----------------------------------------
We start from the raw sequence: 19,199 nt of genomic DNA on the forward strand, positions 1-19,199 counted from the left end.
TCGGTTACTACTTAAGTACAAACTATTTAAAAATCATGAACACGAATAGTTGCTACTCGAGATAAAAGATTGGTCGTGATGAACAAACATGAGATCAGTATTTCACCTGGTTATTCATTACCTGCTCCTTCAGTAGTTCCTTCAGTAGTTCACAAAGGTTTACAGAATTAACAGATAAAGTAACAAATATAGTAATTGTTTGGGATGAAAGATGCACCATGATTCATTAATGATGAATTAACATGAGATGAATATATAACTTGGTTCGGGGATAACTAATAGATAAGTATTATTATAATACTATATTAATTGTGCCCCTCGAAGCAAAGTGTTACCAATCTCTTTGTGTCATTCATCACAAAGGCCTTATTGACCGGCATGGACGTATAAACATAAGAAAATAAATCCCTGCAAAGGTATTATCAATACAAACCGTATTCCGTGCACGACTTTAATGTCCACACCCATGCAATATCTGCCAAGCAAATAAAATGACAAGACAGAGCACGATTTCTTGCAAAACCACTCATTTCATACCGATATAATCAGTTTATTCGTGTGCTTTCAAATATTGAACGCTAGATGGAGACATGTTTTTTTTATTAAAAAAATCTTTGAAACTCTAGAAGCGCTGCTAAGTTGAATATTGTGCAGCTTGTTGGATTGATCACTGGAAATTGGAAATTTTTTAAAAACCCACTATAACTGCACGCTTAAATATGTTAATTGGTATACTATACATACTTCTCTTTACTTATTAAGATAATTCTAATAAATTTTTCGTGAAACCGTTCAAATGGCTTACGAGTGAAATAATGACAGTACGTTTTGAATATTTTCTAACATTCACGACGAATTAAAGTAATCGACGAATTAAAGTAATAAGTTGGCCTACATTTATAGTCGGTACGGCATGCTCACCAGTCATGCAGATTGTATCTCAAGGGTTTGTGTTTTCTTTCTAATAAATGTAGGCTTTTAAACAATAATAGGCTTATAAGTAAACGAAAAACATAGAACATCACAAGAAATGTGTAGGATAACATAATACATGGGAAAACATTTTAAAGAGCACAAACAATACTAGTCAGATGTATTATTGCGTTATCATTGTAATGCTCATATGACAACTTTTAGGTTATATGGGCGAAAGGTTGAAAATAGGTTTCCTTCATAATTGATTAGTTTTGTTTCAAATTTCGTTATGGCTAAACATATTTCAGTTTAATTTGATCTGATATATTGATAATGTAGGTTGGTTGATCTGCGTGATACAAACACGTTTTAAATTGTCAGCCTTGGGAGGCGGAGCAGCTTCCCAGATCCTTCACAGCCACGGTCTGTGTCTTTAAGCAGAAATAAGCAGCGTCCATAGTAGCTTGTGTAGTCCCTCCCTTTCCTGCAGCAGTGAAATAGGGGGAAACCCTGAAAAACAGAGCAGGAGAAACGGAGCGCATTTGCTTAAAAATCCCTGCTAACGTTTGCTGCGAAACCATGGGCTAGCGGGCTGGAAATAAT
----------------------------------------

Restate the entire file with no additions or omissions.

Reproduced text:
We start from the raw sequence: 19,199 nt of genomic DNA on the forward strand, positions 1-19,199 counted from the left end.
TCGGTTACTACTTAAGTACAAACTATTTAAAAATCATGAACACGAATAGTTGCTACTCGAGATAAAAGATTGGTCGTGATGAACAAACATGAGATCAGTATTTCACCTGGTTATTCATTACCTGCTCCTTCAGTAGTTCCTTCAGTAGTTCACAAAGGTTTACAGAATTAACAGATAAAGTAACAAATATAGTAATTGTTTGGGATGAAAGATGCACCATGATTCATTAATGATGAATTAACATGAGATGAATATATAACTTGGTTCGGGGATAACTAATAGATAAGTATTATTATAATACTATATTAATTGTGCCCCTCGAAGCAAAGTGTTACCAATCTCTTTGTGTCATTCATCACAAAGGCCTTATTGACCGGCATGGACGTATAAACATAAGAAAATAAATCCCTGCAAAGGTATTATCAATACAAACCGTATTCCGTGCACGACTTTAATGTCCACACCCATGCAATATCTGCCAAGCAAATAAAATGACAAGACAGAGCACGATTTCTTGCAAAACCACTCATTTCATACCGATATAATCAGTTTATTCGTGTGCTTTCAAATATTGAACGCTAGATGGAGACATGTTTTTTTTATTAAAAAAATCTTTGAAACTCTAGAAGCGCTGCTAAGTTGAATATTGTGCAGCTTGTTGGATTGATCACTGGAAATTGGAAATTTTTTAAAAACCCACTATAACTGCACGCTTAAATATGTTAATTGGTATACTATACATACTTCTCTTTACTTATTAAGATAATTCTAATAAATTTTTCGTGAAACCGTTCAAATGGCTTACGAGTGAAATAATGACAGTACGTTTTGAATATTTTCTAACATTCACGACGAATTAAAGTAATCGACGAATTAAAGTAATAAGTTGGCCTACATTTATAGTCGGTACGGCATGCTCACCAGTCATGCAGATTGTATCTCAAGGGTTTGTGTTTTCTTTCTAATAAATGTAGGCTTTTAAACAATAATAGGCTTATAAGTAAACGAAAAACATAGAACATCACAAGAAATGTGTAGGATAACATAATACATGGGAAAACATTTTAAAGAGCACAAACAATACTAGTCAGATGTATTATTGCGTTATCATTGTAATGCTCATATGACAACTTTTAGGTTATATGGGCGAAAGGTTGAAAATAGGTTTCCTTCATAATTGATTAGTTTTGTTTCAAATTTCGTTATGGCTAAACATATTTCAGTTTAATTTGATCTGATATATTGATAATGTAGGTTGGTTGATCTGCGTGATACAAACACGTTTTAAATTGTCAGCCTTGGGAGGCGGAGCAGCTTCCCAGATCCTTCACAGCCACGGTCTGTGTCTTTAAGCAGAAATAAGCAGCGTCCATAGTAGCTTGTGTAGTCCCTCCCTTTCCTGCAGCAGTGAAATAGGGGGAAACCCTGAAAAACAGAGCAGGAGAAACGGAGCGCATTTGCTTAAAAATCCCTGCTAACGTTTGCTGCGAAACCATGGGCTAGCGGGCTGGAAATAAT